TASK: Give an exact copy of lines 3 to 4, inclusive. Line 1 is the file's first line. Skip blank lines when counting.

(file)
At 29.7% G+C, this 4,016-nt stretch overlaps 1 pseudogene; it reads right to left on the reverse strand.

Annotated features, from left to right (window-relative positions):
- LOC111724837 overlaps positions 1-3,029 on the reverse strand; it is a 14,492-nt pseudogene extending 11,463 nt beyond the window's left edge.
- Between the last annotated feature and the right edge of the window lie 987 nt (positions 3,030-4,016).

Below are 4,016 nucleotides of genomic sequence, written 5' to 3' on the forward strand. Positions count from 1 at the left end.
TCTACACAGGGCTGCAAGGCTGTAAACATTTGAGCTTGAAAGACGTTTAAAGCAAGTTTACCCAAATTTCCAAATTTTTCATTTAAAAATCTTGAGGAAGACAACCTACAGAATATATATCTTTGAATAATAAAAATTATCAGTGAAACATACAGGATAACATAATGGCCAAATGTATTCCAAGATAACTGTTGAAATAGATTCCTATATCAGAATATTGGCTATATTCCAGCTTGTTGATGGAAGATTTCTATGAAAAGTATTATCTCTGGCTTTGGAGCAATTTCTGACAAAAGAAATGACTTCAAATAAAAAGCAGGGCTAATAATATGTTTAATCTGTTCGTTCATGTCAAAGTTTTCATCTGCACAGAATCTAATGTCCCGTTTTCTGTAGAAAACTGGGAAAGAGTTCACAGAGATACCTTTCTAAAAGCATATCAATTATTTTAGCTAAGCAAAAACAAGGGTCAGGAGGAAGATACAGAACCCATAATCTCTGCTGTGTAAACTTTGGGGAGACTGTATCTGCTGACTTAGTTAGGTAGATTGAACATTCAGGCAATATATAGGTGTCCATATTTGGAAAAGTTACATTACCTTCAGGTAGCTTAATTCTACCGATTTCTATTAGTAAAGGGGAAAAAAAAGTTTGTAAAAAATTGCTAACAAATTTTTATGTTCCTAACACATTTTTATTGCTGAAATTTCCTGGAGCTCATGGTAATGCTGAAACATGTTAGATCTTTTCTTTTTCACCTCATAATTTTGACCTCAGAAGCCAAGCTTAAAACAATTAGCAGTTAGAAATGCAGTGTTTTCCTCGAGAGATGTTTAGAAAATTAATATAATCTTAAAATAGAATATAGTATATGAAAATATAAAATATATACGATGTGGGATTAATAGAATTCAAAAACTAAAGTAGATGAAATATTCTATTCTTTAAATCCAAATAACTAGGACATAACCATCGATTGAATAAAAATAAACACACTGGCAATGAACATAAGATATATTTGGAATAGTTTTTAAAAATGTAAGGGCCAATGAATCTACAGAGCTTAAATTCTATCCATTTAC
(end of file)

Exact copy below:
- LOC111724837 overlaps positions 1-3,029 on the reverse strand; it is a 14,492-nt pseudogene extending 11,463 nt beyond the window's left edge.
- Between the last annotated feature and the right edge of the window lie 987 nt (positions 3,030-4,016).